'Dead, dead, dead'
Basilio lost the third round and though he won the fourth, he hurt his left shoulder, a recurrent injury, and was unable to throw any proper hooks for the remainder of the fight. "If I had my hook I could have fooled him," he said later. "But you need two arms to fool someone. You can't feint with one hand. My arm was dead, dead, dead." From that round on, with the exception of the 11th which I scored for Basilio, and the 12th, which I called even, Basilio was finished.
In the fifth, Pender began to get his hook working, and Carmen started to bleed from the nose; unhappily, he never picks off a punch except with his face. "Get under, get under," Carmen's corner kept yelling to him. But when Basilio crouched he neglected, for the most part, to weave, and wasn't, besides, in an advantageous position to punch. Pender became more confident, moving with lightness, breaking off his short, precise, almost finicky hooks on Carmen's barren face. "From the fifth round on, I started to breeze," Paul said.
In the 12th, Carmen looked at the clock beseechingly when there was a minute still to go. In the 13th, Basilio's face was a broken mask of tragedy. A series of combinations staggered him; he returned them doughtily but a right sent him down, a left hook contributing to his descent. He got up fairly promptly and started to wander, disassociated, toward the ropes, lost his balance and fell again. Bradley came over and—seemingly dismayed at the bloody, beaten object at his feet—pulled Basilio up, which is, of course, prohibited by the rules. It was only the second time in a proud career spanning 13 years, 78 fights and two championships that Basilio had been down.
Carmen survived the 14th, but his corner was in an uproar. "Is he all right?" DeJohn asked desperately. "He talks all right," Dundee said and then, turning to the ring, shouted, "Get down! Way down! Get down!" But Basilio was knocked off his feet in the furious 15th, this time from a left hook. He got up and manfully returned the fire but was almost knocked down twice again, once keeping himself up by grabbing Pender, who inadvertently supported him under the arms. He was teetering at the bell.
The decision was overwhelmingly in favor of Pender—perhaps a trifle too much. But then it was Boston, the home of the home-town decision as well as the cod. There was talk of Patterson defending in Boston in the future. "He better bring along three American officials," someone cracked.
When asked why he made such an all-out assault in the last round when it was obvious he had the fight won, Pender replied: "So I got careless. I like to be exciting, give the people a run for their money." Pender, who got a reputation for extreme caution in his two wins over Sugar Ray Robinson, is, it seems, turning into the kind of slugger he once criticized. His new style will undoubtedly swell his purses, however, and he is relentless in his search for money. "My ambition," he says, "is to make money. My career is a business proposition." His next proposition is a return match with Terry Downes in London on July 3. As for Gene Fullmer, who is middleweight champion of all the world except New York, Massachusetts and Europe, Pender said cockily in his dressing room: "I may give him a shot sooner or later." He wore, incongruously, nothing but a bed sheet, and reminded one of that celebrated noncombatant, Gandhi.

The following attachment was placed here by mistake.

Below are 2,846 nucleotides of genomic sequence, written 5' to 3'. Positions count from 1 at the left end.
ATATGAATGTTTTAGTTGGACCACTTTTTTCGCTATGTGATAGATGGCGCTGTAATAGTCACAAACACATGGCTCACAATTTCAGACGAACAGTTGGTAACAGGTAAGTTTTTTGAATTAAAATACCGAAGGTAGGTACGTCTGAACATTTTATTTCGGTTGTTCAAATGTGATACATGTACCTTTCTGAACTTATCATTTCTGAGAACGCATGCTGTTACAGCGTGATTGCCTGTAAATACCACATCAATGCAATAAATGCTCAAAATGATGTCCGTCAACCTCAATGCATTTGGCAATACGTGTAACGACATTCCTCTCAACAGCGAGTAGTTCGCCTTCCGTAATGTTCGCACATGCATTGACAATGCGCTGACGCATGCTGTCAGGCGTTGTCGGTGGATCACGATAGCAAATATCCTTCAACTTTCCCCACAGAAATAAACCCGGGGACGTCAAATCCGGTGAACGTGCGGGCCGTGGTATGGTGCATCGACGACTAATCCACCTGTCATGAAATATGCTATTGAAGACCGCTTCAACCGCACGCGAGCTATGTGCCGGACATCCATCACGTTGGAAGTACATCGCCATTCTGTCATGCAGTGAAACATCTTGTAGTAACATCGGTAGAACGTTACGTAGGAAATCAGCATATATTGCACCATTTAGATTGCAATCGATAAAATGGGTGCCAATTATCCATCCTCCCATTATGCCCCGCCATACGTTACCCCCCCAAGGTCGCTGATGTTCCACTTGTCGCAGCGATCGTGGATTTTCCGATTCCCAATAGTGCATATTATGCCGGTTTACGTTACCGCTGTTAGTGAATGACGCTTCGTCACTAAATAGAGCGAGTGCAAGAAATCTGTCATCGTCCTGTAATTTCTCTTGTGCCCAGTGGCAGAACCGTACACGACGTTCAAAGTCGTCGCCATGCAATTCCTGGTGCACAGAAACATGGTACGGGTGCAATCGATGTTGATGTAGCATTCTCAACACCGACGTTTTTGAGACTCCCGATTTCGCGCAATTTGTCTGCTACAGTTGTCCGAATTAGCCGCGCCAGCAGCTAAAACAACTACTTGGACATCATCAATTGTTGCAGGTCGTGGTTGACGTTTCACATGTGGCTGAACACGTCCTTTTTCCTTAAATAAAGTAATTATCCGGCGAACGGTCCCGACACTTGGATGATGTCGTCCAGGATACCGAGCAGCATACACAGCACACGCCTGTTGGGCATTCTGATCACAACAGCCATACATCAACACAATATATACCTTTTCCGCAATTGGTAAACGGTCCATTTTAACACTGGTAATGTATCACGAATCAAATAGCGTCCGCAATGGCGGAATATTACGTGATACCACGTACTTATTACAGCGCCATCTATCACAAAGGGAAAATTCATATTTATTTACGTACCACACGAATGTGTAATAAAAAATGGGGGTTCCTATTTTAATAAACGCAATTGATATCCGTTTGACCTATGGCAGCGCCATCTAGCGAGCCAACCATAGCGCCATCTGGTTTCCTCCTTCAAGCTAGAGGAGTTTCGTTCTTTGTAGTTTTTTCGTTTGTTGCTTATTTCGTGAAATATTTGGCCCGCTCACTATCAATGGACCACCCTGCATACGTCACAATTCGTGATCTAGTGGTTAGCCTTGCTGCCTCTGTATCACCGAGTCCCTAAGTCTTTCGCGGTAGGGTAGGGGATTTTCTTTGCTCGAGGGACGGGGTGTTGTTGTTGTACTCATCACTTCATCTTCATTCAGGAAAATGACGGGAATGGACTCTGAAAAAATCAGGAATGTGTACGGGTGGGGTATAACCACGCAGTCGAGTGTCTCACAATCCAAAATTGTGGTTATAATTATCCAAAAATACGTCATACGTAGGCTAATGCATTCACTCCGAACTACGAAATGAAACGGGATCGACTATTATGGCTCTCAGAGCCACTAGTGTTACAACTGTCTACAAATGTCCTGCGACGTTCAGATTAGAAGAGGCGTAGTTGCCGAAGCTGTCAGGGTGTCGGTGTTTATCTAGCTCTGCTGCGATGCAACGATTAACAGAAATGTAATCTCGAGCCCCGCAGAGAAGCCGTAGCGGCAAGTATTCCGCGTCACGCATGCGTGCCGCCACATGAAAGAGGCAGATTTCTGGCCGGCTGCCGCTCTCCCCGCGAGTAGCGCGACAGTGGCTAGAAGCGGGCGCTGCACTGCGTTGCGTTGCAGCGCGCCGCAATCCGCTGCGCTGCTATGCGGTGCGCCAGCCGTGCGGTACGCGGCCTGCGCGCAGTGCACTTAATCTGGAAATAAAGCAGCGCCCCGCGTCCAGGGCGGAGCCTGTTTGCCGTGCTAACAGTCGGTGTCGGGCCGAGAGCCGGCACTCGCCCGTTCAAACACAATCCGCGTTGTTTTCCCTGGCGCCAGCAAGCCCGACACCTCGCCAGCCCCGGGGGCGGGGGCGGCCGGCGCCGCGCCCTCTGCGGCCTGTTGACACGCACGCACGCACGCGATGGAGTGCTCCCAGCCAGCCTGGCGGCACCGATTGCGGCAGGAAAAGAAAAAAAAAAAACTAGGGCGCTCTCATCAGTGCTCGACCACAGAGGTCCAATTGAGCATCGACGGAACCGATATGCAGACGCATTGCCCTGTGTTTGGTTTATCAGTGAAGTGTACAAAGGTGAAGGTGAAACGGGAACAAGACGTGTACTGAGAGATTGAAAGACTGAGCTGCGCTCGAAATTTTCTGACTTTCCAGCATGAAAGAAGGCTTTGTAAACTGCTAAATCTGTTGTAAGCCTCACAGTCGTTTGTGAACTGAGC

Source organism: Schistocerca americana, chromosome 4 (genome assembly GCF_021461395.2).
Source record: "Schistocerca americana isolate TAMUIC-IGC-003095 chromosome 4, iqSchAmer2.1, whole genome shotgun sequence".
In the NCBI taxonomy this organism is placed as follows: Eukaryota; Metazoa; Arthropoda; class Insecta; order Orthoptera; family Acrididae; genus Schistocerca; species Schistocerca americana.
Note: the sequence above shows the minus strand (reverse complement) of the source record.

Good pay, bad beating
Basilio looked a patriotic mess in his dressing room—red, white and blue. "It don't pay to get old, do it," he said. Someone told him that, at least, he had had a good pay day; he earned some $40,000. "I think I got underpaid," he said, with ironic accuracy. Someone else said it had been, at least, a good fight. "I didn't win," said Carmen. "I think it was lousy." A reporter told him that it was one of his best fights. It was, perhaps, a genuine comment or a shy, awkward expression of condolence. But it is just this kind of flattery, mendacity, what have you, that keeps guys like Carmen in the parade, stumbling on. Stumbling? Basilio thought he had been knocked down only once! And he was the one, when asked by Senator Dirksen last year whether fighting was a sport or a business, who answered proudly: "A profession." It was a courageous, gallant effort, yes, but not a good fight for Carmen. It was Bosquet, the French general, who said as he watched from a height the foolhardy but immeasurably brave charge of the Light Brigade, "It is magnificent, but it is not war."